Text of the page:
(See also Overview of Rickettsial and Related Infections.)
Spotted fever rickettsioses include North Asian tick-borne rickettsiosis, Queensland tick typhus, African tick typhus (African tick bite fever), Mediterranean spotted fever (boutonneuse fever), and Rickettsia parkeri rickettsiosis (transmitted by the Gulf Coast tick [Amblyomma maculatum]—see Table: Diseases Caused by Rickettsia, Orientia, Ehrlichia, Anaplasma, and Coxiella Species). The causative agents belong to the spotted fever group of rickettsiae.
The epidemiology of these tick-borne rickettsioses resembles that of Rocky Mountain spotted fever (RMSF) in the Western Hemisphere. Ixodid ticks and wild animals maintain the rickettsiae in nature. If humans intrude accidentally into the cycle, they become infected. In certain areas, the cycle of boutonneuse fever involves domiciliary environments, with the brown dog tick, Rhipicephalus sanguineus, as the dominant vector.
The symptoms and signs are similar for all spotted fever rickettsioses and generally milder than with RMSF.
After an incubation period of 5 to 7 days, fever, malaise, headache, and conjunctival injection develop. With the onset of fever, a small buttonlike ulcer 2 to 5 mm in diameter with a black center appears (an eschar or, in boutonneuse fever, tache noire). Usually, the regional or satellite lymph nodes are enlarged. On about the 4th day of fever, a red maculopapular rash appears on the forearms and extends to most of the body, including the palms and soles. Fever lasts into the 2nd week.
Complications and death are rare except among older or debilitated patients. However, the disease should not be ignored; a fulminant form of vasculitis can occur.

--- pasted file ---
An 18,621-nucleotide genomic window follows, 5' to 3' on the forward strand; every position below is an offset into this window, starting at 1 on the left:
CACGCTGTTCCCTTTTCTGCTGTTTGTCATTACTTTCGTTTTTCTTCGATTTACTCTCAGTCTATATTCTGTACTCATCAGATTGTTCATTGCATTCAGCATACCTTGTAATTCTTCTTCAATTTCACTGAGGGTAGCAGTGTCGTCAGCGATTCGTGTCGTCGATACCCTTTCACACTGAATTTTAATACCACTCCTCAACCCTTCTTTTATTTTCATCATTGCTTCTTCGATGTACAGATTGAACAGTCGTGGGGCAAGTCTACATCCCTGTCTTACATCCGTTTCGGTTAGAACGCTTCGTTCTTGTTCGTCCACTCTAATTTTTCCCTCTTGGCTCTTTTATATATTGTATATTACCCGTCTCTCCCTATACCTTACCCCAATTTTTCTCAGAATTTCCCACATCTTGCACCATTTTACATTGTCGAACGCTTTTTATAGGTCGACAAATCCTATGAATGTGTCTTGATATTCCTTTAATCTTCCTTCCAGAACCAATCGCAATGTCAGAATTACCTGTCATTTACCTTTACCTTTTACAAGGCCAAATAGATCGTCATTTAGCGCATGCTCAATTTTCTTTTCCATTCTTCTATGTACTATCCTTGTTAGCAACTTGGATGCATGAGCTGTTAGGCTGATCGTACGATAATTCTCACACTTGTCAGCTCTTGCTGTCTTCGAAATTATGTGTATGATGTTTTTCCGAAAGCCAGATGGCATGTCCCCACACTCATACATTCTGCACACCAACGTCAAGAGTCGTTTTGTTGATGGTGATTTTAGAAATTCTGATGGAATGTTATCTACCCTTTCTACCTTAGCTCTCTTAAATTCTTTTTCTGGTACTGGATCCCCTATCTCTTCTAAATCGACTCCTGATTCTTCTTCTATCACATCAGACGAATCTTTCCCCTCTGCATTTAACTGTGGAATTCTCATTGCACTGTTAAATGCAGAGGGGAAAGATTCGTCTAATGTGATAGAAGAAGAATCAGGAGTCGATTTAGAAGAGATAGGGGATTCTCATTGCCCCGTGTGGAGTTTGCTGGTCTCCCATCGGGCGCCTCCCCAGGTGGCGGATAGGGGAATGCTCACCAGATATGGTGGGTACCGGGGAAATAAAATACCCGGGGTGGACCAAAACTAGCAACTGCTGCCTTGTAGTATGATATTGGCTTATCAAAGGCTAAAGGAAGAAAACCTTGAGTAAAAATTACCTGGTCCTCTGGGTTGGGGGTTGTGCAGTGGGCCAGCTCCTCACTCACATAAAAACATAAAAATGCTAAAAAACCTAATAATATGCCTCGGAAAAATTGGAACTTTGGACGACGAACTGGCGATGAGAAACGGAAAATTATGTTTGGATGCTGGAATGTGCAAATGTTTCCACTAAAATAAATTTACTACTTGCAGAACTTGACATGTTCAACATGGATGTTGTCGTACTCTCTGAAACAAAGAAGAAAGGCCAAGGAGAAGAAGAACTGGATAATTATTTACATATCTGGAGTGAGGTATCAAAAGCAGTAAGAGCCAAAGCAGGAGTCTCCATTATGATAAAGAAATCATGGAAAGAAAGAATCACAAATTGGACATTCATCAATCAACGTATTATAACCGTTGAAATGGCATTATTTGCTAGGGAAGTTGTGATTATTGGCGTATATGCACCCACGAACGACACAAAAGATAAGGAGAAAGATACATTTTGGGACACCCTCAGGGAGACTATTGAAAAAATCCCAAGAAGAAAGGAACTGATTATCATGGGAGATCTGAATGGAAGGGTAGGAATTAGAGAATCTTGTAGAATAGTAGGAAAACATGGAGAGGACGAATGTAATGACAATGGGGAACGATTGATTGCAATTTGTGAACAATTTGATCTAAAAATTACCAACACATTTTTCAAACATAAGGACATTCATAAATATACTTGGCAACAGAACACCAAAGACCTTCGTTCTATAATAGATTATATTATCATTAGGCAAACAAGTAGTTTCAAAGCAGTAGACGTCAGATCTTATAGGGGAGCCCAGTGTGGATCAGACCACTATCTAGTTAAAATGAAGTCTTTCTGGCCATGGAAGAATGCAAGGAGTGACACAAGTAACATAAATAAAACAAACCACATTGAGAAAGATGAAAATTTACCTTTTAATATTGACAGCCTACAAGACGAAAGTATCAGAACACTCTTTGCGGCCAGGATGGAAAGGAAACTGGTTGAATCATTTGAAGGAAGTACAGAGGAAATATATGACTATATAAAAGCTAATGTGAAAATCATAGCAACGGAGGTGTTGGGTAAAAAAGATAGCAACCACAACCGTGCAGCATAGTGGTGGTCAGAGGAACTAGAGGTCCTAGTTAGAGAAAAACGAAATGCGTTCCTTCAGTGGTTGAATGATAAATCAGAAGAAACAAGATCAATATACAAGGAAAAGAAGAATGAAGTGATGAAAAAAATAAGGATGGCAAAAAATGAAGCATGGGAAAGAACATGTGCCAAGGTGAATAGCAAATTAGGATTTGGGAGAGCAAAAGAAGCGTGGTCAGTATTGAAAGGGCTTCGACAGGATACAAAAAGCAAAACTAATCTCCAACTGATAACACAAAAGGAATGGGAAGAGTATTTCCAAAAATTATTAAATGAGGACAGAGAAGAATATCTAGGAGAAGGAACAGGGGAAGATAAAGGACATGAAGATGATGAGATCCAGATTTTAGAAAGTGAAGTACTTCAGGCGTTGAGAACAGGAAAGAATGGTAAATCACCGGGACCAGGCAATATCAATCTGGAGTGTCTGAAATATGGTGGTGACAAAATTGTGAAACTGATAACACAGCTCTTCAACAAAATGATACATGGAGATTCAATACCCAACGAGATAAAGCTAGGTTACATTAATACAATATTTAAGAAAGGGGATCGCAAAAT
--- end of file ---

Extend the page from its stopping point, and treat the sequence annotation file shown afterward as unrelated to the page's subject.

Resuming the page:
For details, see Diagnosis of Rickettsial and Related Infections.
No effective vaccine is available to prevent spotted fever rickettsioses. Measures can be taken to prevent tick bites. (See also Centers for Disease Control and Prevention: Preventing tick bites.)
Preventing tick access to skin includes
DEET should be used cautiously in very young children because toxic reactions have been reported. Permethrin on clothing effectively kills ticks. Frequent searches for ticks, particularly in hairy areas and on children, are essential in endemic areas.
Engorged ticks should be removed with care and not crushed between the fingers because crushing the tick may result in disease transmission. The tick’s body should not be grasped or squeezed. Gradual traction on the head with a small forceps dislodges the tick. The point of attachment should be swabbed with alcohol. Petroleum jelly, lit matches, and other irritants are not effective ways to remove ticks and should not be used.
No practical means are available to rid entire areas of ticks, but tick populations may be reduced in endemic areas by controlling small-animal populations.
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